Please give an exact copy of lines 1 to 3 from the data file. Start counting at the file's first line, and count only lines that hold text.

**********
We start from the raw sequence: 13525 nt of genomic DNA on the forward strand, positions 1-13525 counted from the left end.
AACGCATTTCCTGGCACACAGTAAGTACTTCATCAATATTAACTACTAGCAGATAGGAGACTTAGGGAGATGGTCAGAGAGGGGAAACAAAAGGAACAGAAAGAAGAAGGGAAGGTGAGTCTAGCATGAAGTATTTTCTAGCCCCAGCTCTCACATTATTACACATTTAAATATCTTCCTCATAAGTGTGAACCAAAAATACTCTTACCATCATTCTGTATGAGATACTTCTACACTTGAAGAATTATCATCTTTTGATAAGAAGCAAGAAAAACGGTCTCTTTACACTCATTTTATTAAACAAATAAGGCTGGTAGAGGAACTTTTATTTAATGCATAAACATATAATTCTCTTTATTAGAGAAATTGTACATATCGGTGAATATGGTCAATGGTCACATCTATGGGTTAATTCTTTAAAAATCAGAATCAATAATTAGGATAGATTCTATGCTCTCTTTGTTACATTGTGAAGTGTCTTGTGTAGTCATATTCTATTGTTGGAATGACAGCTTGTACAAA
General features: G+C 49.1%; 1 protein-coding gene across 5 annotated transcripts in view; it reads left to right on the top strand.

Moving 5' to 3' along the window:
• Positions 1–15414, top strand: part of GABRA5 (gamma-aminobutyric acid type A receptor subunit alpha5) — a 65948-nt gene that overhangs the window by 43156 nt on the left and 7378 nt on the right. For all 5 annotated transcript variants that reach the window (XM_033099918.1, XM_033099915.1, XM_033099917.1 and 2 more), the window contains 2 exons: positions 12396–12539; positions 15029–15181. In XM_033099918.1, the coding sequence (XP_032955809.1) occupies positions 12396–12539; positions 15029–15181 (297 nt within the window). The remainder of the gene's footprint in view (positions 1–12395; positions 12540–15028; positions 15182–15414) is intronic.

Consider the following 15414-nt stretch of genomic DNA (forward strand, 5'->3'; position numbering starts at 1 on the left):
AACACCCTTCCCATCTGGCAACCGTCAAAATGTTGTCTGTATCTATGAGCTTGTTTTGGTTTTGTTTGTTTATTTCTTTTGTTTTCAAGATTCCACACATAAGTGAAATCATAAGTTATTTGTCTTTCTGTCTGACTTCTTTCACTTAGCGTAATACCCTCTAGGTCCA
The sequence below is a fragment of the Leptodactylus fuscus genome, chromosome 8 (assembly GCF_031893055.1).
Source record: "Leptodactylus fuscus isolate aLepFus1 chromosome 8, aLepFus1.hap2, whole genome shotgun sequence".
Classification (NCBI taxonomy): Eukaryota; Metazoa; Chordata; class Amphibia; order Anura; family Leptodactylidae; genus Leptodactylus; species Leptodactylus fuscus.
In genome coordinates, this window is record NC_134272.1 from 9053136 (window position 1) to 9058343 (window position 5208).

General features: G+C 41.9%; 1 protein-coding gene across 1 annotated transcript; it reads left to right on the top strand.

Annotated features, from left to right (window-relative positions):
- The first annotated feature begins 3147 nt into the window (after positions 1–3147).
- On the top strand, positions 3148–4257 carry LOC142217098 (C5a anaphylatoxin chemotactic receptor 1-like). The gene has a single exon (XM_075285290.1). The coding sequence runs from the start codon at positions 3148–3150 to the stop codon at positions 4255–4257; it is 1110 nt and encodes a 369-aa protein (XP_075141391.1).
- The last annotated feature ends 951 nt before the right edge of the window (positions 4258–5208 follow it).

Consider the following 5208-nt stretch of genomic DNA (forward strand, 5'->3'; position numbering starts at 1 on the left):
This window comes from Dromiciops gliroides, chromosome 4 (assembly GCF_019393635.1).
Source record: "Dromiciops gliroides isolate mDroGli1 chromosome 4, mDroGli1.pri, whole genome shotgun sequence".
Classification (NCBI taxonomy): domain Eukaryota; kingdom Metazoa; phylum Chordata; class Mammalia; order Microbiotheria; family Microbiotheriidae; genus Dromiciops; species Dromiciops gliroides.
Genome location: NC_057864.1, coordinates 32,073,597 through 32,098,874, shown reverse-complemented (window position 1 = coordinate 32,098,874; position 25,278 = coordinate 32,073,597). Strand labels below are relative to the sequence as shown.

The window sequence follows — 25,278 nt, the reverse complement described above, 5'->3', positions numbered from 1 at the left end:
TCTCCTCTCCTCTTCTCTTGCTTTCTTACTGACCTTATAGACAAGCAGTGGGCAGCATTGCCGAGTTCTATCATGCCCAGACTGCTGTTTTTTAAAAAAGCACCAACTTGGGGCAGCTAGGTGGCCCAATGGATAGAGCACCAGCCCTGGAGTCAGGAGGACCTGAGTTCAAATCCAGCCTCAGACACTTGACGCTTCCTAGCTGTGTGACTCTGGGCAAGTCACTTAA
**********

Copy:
We start from the raw sequence: 13525 nt of genomic DNA on the forward strand, positions 1-13525 counted from the left end.
AACGCATTTCCTGGCACACAGTAAGTACTTCATCAATATTAACTACTAGCAGATAGGAGACTTAGGGAGATGGTCAGAGAGGGGAAACAAAAGGAACAGAAAGAAGAAGGGAAGGTGAGTCTAGCATGAAGTATTTTCTAGCCCCAGCTCTCACATTATTACACATTTAAATATCTTCCTCATAAGTGTGAACCAAAAATACTCTTACCATCATTCTGTATGAGATACTTCTACACTTGAAGAATTATCATCTTTTGATAAGAAGCAAGAAAAACGGTCTCTTTACACTCATTTTATTAAACAAATAAGGCTGGTAGAGGAACTTTTATTTAATGCATAAACATATAATTCTCTTTATTAGAGAAATTGTACATATCGGTGAATATGGTCAATGGTCACATCTATGGGTTAATTCTTTAAAAATCAGAATCAATAATTAGGATAGATTCTATGCTCTCTTTGTTACATTGTGAAGTGTCTTGTGTAGTCATATTCTATTGTTGGAATGACAGCTTGTACAAA
General features: G+C 49.1%; 1 protein-coding gene across 5 annotated transcripts in view; it reads left to right on the top strand.